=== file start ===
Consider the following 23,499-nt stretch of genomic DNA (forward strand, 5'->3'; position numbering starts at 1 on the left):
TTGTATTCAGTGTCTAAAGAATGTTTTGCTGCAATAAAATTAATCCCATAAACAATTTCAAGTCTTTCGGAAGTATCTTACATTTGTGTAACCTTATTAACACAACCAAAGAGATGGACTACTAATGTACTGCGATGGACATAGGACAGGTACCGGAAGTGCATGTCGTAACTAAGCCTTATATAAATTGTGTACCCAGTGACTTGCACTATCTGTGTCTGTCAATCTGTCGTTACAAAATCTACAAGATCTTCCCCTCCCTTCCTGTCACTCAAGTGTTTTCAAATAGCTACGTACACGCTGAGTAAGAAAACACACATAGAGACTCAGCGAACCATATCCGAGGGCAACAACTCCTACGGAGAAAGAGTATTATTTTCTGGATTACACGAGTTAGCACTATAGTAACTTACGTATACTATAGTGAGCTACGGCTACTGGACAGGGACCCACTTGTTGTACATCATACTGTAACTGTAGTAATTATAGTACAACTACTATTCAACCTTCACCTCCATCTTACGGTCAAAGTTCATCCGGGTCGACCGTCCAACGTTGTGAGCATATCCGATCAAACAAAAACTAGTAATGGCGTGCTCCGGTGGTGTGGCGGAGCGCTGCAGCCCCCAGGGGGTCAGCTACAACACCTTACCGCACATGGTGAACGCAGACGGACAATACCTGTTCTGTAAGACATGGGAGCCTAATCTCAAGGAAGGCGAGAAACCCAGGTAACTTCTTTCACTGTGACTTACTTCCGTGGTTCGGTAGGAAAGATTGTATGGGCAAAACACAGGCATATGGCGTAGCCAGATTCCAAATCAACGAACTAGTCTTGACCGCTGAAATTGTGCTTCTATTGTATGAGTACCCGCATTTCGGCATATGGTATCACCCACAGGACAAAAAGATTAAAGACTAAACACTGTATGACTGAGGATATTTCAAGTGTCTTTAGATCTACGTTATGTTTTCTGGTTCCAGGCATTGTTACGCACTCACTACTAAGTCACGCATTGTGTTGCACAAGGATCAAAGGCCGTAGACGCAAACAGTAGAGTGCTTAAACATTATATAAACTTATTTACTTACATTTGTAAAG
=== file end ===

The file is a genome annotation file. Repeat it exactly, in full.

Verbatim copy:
Consider the following 23,499-nt stretch of genomic DNA (forward strand, 5'->3'; position numbering starts at 1 on the left):
TTGTATTCAGTGTCTAAAGAATGTTTTGCTGCAATAAAATTAATCCCATAAACAATTTCAAGTCTTTCGGAAGTATCTTACATTTGTGTAACCTTATTAACACAACCAAAGAGATGGACTACTAATGTACTGCGATGGACATAGGACAGGTACCGGAAGTGCATGTCGTAACTAAGCCTTATATAAATTGTGTACCCAGTGACTTGCACTATCTGTGTCTGTCAATCTGTCGTTACAAAATCTACAAGATCTTCCCCTCCCTTCCTGTCACTCAAGTGTTTTCAAATAGCTACGTACACGCTGAGTAAGAAAACACACATAGAGACTCAGCGAACCATATCCGAGGGCAACAACTCCTACGGAGAAAGAGTATTATTTTCTGGATTACACGAGTTAGCACTATAGTAACTTACGTATACTATAGTGAGCTACGGCTACTGGACAGGGACCCACTTGTTGTACATCATACTGTAACTGTAGTAATTATAGTACAACTACTATTCAACCTTCACCTCCATCTTACGGTCAAAGTTCATCCGGGTCGACCGTCCAACGTTGTGAGCATATCCGATCAAACAAAAACTAGTAATGGCGTGCTCCGGTGGTGTGGCGGAGCGCTGCAGCCCCCAGGGGGTCAGCTACAACACCTTACCGCACATGGTGAACGCAGACGGACAATACCTGTTCTGTAAGACATGGGAGCCTAATCTCAAGGAAGGCGAGAAACCCAGGTAACTTCTTTCACTGTGACTTACTTCCGTGGTTCGGTAGGAAAGATTGTATGGGCAAAACACAGGCATATGGCGTAGCCAGATTCCAAATCAACGAACTAGTCTTGACCGCTGAAATTGTGCTTCTATTGTATGAGTACCCGCATTTCGGCATATGGTATCACCCACAGGACAAAAAGATTAAAGACTAAACACTGTATGACTGAGGATATTTCAAGTGTCTTTAGATCTACGTTATGTTTTCTGGTTCCAGGCATTGTTACGCACTCACTACTAAGTCACGCATTGTGTTGCACAAGGATCAAAGGCCGTAGACGCAAACAGTAGAGTGCTTAAACATTATATAAACTTATTTACTTACATTTGTAAAG